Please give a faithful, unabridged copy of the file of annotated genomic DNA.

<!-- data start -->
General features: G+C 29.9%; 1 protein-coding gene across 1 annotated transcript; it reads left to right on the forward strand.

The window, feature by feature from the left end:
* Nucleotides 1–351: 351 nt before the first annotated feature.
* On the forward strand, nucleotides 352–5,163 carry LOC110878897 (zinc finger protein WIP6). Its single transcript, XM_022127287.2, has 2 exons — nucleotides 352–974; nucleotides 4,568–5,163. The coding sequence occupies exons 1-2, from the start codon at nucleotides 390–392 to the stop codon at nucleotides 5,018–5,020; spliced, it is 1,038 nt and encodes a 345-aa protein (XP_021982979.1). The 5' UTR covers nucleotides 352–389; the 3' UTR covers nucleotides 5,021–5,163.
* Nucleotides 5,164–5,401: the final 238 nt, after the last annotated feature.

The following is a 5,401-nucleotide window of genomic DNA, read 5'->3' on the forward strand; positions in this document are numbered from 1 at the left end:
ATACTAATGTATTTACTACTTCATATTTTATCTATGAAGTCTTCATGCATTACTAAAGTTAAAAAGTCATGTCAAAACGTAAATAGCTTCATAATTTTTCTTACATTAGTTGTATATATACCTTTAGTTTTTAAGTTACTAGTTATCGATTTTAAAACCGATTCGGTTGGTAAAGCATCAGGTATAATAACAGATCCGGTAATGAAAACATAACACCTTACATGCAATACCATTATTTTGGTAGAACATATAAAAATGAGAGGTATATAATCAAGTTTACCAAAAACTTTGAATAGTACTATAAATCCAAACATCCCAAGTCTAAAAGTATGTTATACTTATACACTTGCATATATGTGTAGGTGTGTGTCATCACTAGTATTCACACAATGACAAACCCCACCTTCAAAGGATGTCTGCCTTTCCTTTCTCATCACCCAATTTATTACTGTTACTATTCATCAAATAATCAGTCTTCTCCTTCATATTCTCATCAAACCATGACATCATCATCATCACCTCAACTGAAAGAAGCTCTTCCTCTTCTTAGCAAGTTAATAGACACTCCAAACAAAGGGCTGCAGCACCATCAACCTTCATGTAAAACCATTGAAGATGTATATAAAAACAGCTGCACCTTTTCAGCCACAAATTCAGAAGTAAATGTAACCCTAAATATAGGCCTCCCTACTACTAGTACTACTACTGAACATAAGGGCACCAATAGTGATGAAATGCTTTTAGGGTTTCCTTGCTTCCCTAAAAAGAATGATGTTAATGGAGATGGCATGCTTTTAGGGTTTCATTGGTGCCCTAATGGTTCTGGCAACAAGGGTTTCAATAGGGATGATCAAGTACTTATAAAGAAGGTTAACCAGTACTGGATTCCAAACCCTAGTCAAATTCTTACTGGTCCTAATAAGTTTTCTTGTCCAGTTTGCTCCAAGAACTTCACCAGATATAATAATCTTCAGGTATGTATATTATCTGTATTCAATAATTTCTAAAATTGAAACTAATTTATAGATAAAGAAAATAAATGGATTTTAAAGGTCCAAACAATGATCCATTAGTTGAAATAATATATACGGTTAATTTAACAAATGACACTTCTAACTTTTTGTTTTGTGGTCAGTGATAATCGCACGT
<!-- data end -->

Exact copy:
General features: G+C 29.9%; 1 protein-coding gene across 1 annotated transcript; it reads left to right on the forward strand.

The window, feature by feature from the left end:
* Nucleotides 1–351: 351 nt before the first annotated feature.
* On the forward strand, nucleotides 352–5,163 carry LOC110878897 (zinc finger protein WIP6). Its single transcript, XM_022127287.2, has 2 exons — nucleotides 352–974; nucleotides 4,568–5,163. The coding sequence occupies exons 1-2, from the start codon at nucleotides 390–392 to the stop codon at nucleotides 5,018–5,020; spliced, it is 1,038 nt and encodes a 345-aa protein (XP_021982979.1). The 5' UTR covers nucleotides 352–389; the 3' UTR covers nucleotides 5,021–5,163.
* Nucleotides 5,164–5,401: the final 238 nt, after the last annotated feature.

The following is a 5,401-nucleotide window of genomic DNA, read 5'->3' on the forward strand; positions in this document are numbered from 1 at the left end:
ATACTAATGTATTTACTACTTCATATTTTATCTATGAAGTCTTCATGCATTACTAAAGTTAAAAAGTCATGTCAAAACGTAAATAGCTTCATAATTTTTCTTACATTAGTTGTATATATACCTTTAGTTTTTAAGTTACTAGTTATCGATTTTAAAACCGATTCGGTTGGTAAAGCATCAGGTATAATAACAGATCCGGTAATGAAAACATAACACCTTACATGCAATACCATTATTTTGGTAGAACATATAAAAATGAGAGGTATATAATCAAGTTTACCAAAAACTTTGAATAGTACTATAAATCCAAACATCCCAAGTCTAAAAGTATGTTATACTTATACACTTGCATATATGTGTAGGTGTGTGTCATCACTAGTATTCACACAATGACAAACCCCACCTTCAAAGGATGTCTGCCTTTCCTTTCTCATCACCCAATTTATTACTGTTACTATTCATCAAATAATCAGTCTTCTCCTTCATATTCTCATCAAACCATGACATCATCATCATCACCTCAACTGAAAGAAGCTCTTCCTCTTCTTAGCAAGTTAATAGACACTCCAAACAAAGGGCTGCAGCACCATCAACCTTCATGTAAAACCATTGAAGATGTATATAAAAACAGCTGCACCTTTTCAGCCACAAATTCAGAAGTAAATGTAACCCTAAATATAGGCCTCCCTACTACTAGTACTACTACTGAACATAAGGGCACCAATAGTGATGAAATGCTTTTAGGGTTTCCTTGCTTCCCTAAAAAGAATGATGTTAATGGAGATGGCATGCTTTTAGGGTTTCATTGGTGCCCTAATGGTTCTGGCAACAAGGGTTTCAATAGGGATGATCAAGTACTTATAAAGAAGGTTAACCAGTACTGGATTCCAAACCCTAGTCAAATTCTTACTGGTCCTAATAAGTTTTCTTGTCCAGTTTGCTCCAAGAACTTCACCAGATATAATAATCTTCAGGTATGTATATTATCTGTATTCAATAATTTCTAAAATTGAAACTAATTTATAGATAAAGAAAATAAATGGATTTTAAAGGTCCAAACAATGATCCATTAGTTGAAATAATATATACGGTTAATTTAACAAATGACACTTCTAACTTTTTGTTTTGTGGTCAGTGATAATCGCACGT